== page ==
Teratologists and developmental biologists have long recognized the advantages of being able directly to observe the developing embryo. Nature permits this for oviparous species in a relatively straightforward way. In the case of viviparous species nature is not so cooperative. From the early days of this century workers have attacked the problem of culturing growing mammalian embryos. Their conclusions (see e.g., Waddington and Waterman, '33; Nicholas and Rudnick, '34, '38; Nicholas, '38) tend to be fairly consistent. Although it is possible to grow presomite and early-somite embryos with tissue culture techniques in static medium, embryos at stages beyond about 30 somites require a circulating medium to survive for more than a very short period of time. Nicholas' ('38) techniques were not widely adopted and further advances in the culture of mammalian embryos were not made for 30 years. The work of New (New, '67; New and Daniel, '69) showed that, in fact, using a circulating culture medium would enable rat embryos to grow and develop in vitro past the 30-somite stage. This was true for embryos up to about 50 somites as measured by increases in somite number, TERATOLOGY, 5: 367-376.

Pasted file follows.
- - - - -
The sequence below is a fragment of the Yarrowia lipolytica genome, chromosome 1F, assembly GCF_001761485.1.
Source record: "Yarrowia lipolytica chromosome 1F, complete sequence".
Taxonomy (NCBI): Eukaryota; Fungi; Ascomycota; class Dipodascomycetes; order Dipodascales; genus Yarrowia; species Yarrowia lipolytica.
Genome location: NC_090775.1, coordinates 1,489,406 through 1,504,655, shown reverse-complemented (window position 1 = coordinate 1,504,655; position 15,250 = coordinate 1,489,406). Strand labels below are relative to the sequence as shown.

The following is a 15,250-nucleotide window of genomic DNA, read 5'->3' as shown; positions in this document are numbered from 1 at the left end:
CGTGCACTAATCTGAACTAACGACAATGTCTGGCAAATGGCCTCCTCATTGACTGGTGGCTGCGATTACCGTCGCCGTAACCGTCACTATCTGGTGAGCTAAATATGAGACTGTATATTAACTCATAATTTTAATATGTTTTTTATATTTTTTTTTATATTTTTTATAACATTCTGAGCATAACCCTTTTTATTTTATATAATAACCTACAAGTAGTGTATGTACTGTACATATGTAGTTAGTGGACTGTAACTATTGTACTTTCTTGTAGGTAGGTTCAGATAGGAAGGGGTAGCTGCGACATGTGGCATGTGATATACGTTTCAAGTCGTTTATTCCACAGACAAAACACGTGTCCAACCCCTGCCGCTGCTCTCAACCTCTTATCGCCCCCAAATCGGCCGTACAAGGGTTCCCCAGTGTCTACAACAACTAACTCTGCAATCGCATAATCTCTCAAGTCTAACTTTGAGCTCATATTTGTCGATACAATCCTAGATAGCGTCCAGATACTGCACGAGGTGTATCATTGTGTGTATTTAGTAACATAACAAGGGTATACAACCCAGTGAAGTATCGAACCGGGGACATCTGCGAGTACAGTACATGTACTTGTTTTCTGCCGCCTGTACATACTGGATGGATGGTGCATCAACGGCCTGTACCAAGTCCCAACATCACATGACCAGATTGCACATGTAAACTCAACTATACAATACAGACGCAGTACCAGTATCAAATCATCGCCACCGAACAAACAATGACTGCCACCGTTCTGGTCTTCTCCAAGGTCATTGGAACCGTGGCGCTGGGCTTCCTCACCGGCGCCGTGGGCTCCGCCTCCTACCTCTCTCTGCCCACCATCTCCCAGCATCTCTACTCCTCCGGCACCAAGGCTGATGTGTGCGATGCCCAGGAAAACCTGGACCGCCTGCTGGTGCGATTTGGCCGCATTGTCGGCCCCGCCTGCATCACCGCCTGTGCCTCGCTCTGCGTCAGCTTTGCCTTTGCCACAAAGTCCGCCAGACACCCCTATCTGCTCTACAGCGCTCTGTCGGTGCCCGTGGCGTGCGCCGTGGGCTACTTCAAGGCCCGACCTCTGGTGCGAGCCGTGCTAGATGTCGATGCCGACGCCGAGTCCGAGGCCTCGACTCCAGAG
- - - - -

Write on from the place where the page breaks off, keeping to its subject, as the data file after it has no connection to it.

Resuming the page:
crown-rump length, and protein content. This work put the in vitro culture of rat embryos on a solid foundation and provided a dependable preparation for experiments in development, both normal and abnormal. New's ('67) apparatus, however, requires that the perfusing gas drive the circulation which results in fluid pulsations that cause the embryos to be agitated on their attachments to their rafts. The gas bubbles cause frothing when human serum is used as the culture medium which in some cases requires the use of an antifoamant as an adulterant. In addition the circulator must be maintained in a thermostatically controlled enclosure which inhibits access, observation, and manipulation. Tamarim and Jones ('69) have proposed a culture device, but we have had no experience with it. A desirable culture system should have the following attributes: (1) visual accessibility, (2) physical accessibility for instrumentation and obtaining specimens of medium, (3) small internal volume, and 1 Supported by the NIH grants HD02392, HD00180, and HD00836, and by the Graduate School Research Fund, University of Washington. 2 Present Address: Department of Anatomy, Kyoto University, Kyoto, Japan.